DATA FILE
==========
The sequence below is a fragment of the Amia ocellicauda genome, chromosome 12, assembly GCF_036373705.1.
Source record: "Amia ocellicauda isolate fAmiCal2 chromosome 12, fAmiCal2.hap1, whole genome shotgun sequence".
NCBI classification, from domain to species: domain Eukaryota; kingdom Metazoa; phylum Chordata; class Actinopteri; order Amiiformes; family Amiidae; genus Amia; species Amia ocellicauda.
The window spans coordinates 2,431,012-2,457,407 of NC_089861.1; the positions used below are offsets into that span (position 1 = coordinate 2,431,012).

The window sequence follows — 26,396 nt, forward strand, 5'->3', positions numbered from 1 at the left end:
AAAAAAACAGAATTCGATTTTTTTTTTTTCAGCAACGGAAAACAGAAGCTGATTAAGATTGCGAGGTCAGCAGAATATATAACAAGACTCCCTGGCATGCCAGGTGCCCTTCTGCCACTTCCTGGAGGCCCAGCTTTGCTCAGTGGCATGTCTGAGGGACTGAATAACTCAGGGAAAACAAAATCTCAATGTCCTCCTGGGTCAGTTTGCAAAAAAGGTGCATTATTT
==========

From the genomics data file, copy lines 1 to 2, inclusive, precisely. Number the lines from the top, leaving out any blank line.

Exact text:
The sequence below is a fragment of the Amia ocellicauda genome, chromosome 12, assembly GCF_036373705.1.
Source record: "Amia ocellicauda isolate fAmiCal2 chromosome 12, fAmiCal2.hap1, whole genome shotgun sequence".